Blackwood Crossing Review: A Haunting Journey
Blackwood Crossing is a first-person narrative adventure about life and loss. The player controls Scarlett, a confident and fearless teenager, attempting to help her brother Finn in a temperamental dreamscape.
The game only has a few settings to explore -- a train, an island and a tree house -- but the amount of care put into the re-imagining of each visit actually makes the limited environment an asset. You'll find yourself exploring familiar territory in brand new ways, trying to solve puzzles and learn more about your and Finn's predicament.
Additionally, the supporting characters and their dialogue are crucial to piecing together a narrative and progressing through the environments. They blend seamlessly with each section of the dreamscape, as do their conversations. The overall haunting impression of the game couldn't be achieved without the symbiotic nature of its characters and the world they inhabit. You'll find yourself hanging on to each conversation, just as the developers need you to.
But what will you actually be doing? Scarlett is able to manipulate certain elements that stand in her way, giving her some impressive power over the storm around her. These physical manifestations of Finn's anger and fear not only provide interesting obstacles for the player to overcome, but do a great job of demanding your attention and committing you to their story.
This is an incredibly innovative way to look at such strong human emotions, and will have you pondering what the gameplay may be like in different relationships with different dynamics. It is still an emotionally taxing experience, and this is an older sister trying to sooth her younger brother. The game manages to maintain a playful and inquisitive feel, even after dealing with some serious emotional hurdles.
Much of this is due to its visual appeal. The darkest and most frightening times in Blackwood Crossing are in sharp contrast to its glowing safe areas. These are not necessarily light-hearted, but instead beautiful in-game replications of the human experience. The highs are high and the lows are low, and the aggressively lighted world around you follows suit.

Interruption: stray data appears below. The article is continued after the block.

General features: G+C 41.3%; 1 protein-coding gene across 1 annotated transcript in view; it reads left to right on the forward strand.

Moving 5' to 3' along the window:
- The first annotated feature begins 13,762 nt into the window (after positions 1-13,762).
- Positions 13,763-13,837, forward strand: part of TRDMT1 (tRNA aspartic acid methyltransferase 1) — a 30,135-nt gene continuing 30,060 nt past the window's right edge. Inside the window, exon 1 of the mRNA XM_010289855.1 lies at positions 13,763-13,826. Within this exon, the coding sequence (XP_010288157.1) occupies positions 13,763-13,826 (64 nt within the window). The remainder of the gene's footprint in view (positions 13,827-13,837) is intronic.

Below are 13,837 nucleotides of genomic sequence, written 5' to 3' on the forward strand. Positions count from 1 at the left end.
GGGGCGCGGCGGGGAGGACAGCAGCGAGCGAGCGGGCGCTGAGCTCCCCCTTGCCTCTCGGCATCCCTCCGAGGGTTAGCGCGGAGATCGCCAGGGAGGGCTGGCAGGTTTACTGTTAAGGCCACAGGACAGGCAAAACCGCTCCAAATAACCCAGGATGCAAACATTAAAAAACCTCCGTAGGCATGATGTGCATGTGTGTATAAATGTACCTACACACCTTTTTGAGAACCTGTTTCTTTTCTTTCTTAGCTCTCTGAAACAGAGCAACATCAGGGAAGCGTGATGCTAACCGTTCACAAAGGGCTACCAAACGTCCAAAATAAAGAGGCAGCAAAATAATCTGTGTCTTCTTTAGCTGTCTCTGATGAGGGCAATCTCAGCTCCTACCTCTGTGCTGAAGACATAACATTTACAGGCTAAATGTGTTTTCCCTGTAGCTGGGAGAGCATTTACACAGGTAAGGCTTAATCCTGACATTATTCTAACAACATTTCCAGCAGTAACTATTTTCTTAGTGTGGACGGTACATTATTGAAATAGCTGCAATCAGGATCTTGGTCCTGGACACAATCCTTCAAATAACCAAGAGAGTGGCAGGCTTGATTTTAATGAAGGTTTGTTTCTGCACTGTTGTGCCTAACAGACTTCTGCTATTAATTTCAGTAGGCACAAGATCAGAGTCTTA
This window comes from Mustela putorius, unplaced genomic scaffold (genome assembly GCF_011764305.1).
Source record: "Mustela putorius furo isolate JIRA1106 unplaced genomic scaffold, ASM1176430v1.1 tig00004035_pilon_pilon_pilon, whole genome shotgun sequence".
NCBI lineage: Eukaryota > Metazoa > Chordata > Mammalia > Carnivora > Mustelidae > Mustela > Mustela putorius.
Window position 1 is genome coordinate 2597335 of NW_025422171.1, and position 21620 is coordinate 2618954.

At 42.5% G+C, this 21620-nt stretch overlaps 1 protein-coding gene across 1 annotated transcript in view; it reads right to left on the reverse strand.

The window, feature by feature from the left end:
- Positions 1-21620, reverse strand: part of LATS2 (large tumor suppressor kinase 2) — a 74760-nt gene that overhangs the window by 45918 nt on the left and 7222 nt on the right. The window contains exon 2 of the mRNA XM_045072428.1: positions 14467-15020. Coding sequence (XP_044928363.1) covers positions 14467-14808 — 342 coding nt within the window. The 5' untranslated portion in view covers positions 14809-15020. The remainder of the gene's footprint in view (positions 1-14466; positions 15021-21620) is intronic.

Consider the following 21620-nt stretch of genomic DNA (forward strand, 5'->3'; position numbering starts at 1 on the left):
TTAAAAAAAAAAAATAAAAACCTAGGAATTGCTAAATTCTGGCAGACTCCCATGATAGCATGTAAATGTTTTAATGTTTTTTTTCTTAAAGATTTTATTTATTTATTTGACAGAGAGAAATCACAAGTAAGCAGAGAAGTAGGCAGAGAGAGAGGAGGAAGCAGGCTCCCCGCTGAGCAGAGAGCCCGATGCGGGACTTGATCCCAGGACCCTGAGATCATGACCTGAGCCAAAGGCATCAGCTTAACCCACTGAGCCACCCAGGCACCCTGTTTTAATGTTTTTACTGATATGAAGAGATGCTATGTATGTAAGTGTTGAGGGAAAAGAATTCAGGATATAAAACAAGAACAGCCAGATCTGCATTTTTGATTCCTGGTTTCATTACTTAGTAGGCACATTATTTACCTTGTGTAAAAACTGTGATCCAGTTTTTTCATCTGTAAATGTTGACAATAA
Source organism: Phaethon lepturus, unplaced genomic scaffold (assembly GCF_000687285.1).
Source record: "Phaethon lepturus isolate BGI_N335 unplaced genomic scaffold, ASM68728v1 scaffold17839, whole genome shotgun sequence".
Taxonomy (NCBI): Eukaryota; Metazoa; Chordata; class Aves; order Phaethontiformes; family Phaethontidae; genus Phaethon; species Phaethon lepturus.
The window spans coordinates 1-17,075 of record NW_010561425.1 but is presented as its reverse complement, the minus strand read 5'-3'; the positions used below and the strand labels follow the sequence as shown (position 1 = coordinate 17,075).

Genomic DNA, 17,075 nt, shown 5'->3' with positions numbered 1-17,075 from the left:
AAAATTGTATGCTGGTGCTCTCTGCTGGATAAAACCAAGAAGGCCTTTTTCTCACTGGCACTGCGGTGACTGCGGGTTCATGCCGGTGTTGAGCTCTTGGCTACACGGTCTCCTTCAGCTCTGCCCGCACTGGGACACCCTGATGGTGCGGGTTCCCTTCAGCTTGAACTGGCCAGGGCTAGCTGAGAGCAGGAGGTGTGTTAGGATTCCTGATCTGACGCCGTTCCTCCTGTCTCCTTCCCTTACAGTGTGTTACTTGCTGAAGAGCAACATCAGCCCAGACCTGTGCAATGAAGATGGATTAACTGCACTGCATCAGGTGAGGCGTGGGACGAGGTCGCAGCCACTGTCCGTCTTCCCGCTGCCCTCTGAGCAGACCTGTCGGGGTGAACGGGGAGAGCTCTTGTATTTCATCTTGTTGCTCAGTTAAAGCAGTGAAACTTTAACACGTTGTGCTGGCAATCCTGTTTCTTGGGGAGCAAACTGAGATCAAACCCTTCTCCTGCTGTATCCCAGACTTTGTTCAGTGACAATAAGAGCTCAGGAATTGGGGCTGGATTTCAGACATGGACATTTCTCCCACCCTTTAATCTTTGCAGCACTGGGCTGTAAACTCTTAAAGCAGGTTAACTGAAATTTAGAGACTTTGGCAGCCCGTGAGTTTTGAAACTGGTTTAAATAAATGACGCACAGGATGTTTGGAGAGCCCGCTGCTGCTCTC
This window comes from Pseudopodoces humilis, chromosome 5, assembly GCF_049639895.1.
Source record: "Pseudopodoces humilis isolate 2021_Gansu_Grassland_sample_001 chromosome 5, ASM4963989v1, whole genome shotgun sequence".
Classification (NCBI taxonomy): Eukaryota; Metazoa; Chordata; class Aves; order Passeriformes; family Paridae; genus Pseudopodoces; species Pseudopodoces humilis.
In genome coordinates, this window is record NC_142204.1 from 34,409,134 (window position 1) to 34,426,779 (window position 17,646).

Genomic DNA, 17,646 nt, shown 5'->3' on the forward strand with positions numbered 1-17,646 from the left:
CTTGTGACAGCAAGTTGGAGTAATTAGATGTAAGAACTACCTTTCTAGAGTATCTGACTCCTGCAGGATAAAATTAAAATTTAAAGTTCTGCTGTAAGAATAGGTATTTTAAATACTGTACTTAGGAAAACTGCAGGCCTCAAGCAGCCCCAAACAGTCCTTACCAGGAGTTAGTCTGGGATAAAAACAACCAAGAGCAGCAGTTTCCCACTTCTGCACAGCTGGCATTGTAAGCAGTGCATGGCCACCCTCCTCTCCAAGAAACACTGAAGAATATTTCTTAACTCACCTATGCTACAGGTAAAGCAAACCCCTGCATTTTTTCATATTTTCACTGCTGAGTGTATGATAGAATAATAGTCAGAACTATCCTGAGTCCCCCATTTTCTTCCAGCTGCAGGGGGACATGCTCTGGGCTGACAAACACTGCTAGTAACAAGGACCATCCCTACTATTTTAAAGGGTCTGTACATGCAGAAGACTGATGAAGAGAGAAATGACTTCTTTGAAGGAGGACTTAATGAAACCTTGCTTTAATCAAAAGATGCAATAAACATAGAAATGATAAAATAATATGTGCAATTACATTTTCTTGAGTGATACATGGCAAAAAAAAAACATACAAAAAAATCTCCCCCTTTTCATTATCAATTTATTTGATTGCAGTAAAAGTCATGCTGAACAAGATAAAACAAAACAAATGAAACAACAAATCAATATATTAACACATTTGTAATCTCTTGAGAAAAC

There are some flaws in Blackwood Crossing -- though if you haven't caught on already, there should be nothing stopping you from picking the title up.
The first is simply the length. The entire narrative lasts around four hours, and that's a high estimate. The budget may not have been available to make a physically larger game, but you'll want more dialogue -- and I'm not entirely sure why PaperSeven couldn't give it to you. It's not that a shorter game couldn't exist in this genre, it's that this one in particular feels a bit under developed.
The gameplay could use a little fine tuning as well. There is no rushing, as large portions of the dialogue are ambient. But a fast walk button while solving puzzles would really decrease some frustration. Combine this with a surprisingly finicky cross hair, and there were times that controlling Scarlett definitely detracted from the experience.
Any gripes with the story are purely subjective, and if you enjoy narrative adventures you will likely enjoy this one. Blackwood Crossing is a great example of the genre, and you'll be thinking about it long after the credits roll.